Αll these examples clearly indicate that the decision of 1755 did not become a universal norm. This was formally acknowledged in 1875 when α Patriarchal and Synodal Decision was sent to all Bishops everywhere, whereby the manner of reception of Latin converts was left to the judgement of the local Bishops.(44) Ιn 1878, however, another Synodical Epistle (dated 24 Apr. 1878) stipulates that not merely Chrismation but re-baptism as well should be the norm for receiving Latins into Orthodoxy.(45) Ιn 1879,(46) 1880(47) and 1 (48) other Synodal Decisions adopt the economy of receiving Latin converts only by Chrismation and the signing of a libellus.(49) Yet, rebaptisms of Latin converts did not vanish. They were practiced especially in the Holy Land and in Syria.(50)
Ι believe that collecting and carefully reviewing these Patriarchal Synodical documents exposes the real nature of the ‘problem’ and opens up the way towards an adequate solution. Το my mind, there is here a sort of asymmetry that deals in an either/or way with the ecclesiological paradox of schism and heresy, which cannot be either explained away or rationalized in a way that an one-track solution tends to promote. The document that has attracted my attention more than any other in this connection is the Patriarchal and Synodical Encyclical of 1875.(51) Ι believe that it has grasped the whole issue in the most responsible and realistic way. Its strength lies in that it recognizes the true nature of the problem and refrains from providing a clear-cut solution. This implies sensitivity, maturity and charisma that elevate the Great Church of Christ to the pedestal, which belongs to it by sacred tradition and divine favor.
Patriarchal αnd Synodical Letter (26 May 1875)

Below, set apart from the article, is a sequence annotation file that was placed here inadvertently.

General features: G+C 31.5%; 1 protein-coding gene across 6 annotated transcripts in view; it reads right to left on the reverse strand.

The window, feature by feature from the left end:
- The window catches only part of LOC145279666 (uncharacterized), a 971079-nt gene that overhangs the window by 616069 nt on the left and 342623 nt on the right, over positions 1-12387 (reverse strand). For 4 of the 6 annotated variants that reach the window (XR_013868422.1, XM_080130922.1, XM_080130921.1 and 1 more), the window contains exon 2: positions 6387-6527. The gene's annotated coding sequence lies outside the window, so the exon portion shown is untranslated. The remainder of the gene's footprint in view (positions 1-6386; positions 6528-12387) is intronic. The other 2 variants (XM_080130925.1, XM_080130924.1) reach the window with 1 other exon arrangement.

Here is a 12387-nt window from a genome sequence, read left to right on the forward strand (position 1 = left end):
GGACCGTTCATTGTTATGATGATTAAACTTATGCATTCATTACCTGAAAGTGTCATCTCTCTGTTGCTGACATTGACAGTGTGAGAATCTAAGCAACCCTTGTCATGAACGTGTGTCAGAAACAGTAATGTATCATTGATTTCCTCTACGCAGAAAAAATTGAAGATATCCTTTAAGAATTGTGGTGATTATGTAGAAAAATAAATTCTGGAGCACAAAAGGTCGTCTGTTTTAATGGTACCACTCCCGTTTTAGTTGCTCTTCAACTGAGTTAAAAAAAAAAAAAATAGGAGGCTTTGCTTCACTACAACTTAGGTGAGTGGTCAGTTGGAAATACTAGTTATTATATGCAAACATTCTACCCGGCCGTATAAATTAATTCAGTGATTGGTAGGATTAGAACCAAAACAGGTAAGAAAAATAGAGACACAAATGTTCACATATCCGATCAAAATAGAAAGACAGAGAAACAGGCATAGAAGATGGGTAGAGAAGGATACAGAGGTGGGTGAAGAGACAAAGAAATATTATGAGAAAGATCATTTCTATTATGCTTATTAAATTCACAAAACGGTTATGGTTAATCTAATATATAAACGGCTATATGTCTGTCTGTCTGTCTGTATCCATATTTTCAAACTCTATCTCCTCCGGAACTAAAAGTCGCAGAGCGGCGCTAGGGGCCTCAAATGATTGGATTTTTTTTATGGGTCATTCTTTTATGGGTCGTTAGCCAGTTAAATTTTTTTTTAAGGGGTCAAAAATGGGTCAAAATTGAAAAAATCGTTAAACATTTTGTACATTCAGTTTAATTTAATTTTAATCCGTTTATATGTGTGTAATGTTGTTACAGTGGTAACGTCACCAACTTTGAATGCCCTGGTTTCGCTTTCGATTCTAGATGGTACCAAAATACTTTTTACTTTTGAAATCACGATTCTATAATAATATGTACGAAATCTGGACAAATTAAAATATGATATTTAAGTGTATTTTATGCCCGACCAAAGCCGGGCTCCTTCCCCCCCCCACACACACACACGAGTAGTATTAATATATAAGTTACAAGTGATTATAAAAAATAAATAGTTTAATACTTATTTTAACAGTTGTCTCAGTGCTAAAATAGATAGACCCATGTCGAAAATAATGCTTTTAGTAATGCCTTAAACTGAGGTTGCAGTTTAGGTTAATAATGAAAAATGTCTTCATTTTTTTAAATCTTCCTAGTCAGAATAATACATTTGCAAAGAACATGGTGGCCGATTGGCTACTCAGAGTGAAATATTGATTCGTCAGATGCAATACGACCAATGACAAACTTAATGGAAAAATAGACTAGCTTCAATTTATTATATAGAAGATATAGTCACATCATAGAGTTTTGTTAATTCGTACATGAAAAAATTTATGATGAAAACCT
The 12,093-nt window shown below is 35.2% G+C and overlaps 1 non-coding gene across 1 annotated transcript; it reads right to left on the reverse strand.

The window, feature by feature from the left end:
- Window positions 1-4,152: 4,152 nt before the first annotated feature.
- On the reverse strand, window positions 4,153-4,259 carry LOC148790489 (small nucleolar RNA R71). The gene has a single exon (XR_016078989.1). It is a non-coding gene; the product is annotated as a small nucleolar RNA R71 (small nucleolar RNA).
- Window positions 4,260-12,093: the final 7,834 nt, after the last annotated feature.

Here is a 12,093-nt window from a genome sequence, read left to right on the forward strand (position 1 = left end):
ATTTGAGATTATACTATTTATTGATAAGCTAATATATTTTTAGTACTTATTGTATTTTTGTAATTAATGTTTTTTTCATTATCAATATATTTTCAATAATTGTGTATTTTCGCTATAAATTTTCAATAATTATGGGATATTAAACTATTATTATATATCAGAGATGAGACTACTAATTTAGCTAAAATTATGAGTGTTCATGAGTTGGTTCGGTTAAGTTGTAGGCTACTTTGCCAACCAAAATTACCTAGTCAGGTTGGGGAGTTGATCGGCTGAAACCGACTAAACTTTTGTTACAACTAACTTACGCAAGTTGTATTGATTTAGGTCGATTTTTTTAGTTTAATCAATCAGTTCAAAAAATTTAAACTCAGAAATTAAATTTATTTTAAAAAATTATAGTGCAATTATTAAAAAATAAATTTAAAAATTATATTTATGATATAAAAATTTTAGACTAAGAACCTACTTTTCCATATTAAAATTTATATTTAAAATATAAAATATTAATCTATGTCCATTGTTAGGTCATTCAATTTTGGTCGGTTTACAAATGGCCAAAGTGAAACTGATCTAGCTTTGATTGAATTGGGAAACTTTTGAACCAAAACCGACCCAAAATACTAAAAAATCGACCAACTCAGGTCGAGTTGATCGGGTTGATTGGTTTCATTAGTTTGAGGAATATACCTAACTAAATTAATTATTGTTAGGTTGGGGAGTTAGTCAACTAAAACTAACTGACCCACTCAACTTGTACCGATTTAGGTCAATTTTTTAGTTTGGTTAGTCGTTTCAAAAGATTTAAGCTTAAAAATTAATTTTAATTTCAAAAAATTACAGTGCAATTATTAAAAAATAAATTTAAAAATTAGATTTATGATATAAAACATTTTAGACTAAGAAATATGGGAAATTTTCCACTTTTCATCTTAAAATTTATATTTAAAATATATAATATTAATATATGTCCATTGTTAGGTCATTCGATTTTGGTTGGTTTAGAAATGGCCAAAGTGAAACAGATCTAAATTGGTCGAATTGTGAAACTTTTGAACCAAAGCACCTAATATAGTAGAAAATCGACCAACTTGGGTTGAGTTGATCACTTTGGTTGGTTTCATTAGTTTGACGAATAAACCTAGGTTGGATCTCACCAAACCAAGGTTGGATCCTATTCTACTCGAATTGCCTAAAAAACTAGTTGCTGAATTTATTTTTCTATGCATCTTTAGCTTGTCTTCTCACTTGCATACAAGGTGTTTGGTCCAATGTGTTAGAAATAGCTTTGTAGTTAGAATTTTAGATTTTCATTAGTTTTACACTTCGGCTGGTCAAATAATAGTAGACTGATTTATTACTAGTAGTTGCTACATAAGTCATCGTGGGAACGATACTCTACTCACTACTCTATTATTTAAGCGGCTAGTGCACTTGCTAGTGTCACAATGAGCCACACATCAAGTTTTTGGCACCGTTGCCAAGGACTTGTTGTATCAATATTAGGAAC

“Having considered in synod the matter under discussion, namely, the baptism of the Latins, that is, whether it can be regarded as valid or not, we saw clearly in the historical facts and the ecclesiastical enactments of various times, that this matter bears many pros and cons and has had many advocates and opponents, which certainly has not escaped Your Excellency. For even before the Schism, Patriarch Kerularios used to baptize the Latins who converted tο Orthodoxy, as it is stated in the Pittakion which Humbert, the Exarch of Leo ΙΧ left οn the Table of St. Sophia against Patriarch Michael, αnd from an epistle of this Patriarch tο Patriarch Peter of Alexandria and from the fact that this act of Kerularios appears to have fοund many imitators as time went οn. Indeed the Lateran Synod of 1215 criticized the Orthodox for re-baptizing the Latins, i.e. the converts from the Latin Church. After the Schism, however, we have, αmong the many others, Mark Eugenikos, who pronounces that we should only anoint the Latins with Myrhon, and besides, there are synodical decisions, such as that summoned in 1207, and that summoned in 1484 under Patriarch Symeon in which the other three Patriarchs were present, οn which occasion the well known Acolouthy was composed, and also another one in 1600 summoned in the Royal city and another one summoned in Moscow by Patriarch Ioasaph of Moscow in 1667 on which occasion two other Patriarchs from the East were present, Paisios of Alexandria and Makarios of Antioch. All these declared that only with Myrhon (Chrism) should we perfect the converts from the Western Church. Οn the other hand we have the Decision taken in Moscow in 1622 by Philaret Patriarch of Russia and the Horos which was issued under Cyril V, Patriarch of Constantinople in 1755 αnd which became accepted by all the then Patriarchs, which indicates that they [the Latin converts] should be baptized. Thus, the baptisιn of the Westerners, was sometimes regarded as valid, because it wαs done in the name of the Holy Trinity and was referred to the proper baptism, and sometimes as invalid, because of the many irregularities of form with which it was clothed with the passage of time by the constantly increasing vain study of the Western Church. Hence, the Most Holy Russian Church, taking its lead from obvious reasons makes use of the Decisions of the newer Synod of Moscow under Patriarch Ioasaph of Moscow, discerning that they are contributive tο the benefιt of the Church in that place, whereas the Churches in the East consider it necessary for the benefit of Orthodoxy to follow the Horos which had been issued under Cyril V. Since these things happen to be such, it is left to the spiritual discernmeιτt of Your Excellency αnd of the rest of the Synodical members to accept or reject the use of economy which another Church has upheld for more than two centuries without wανering, if, as she writes, this economy implies many benefits to the Church there and secures her from encroaching dangers. Whenever, then, the local orthodox Churches might be able tο gather together, then, with God’s help, the desired agreement οn this subject will take place, as with others as well.”(52)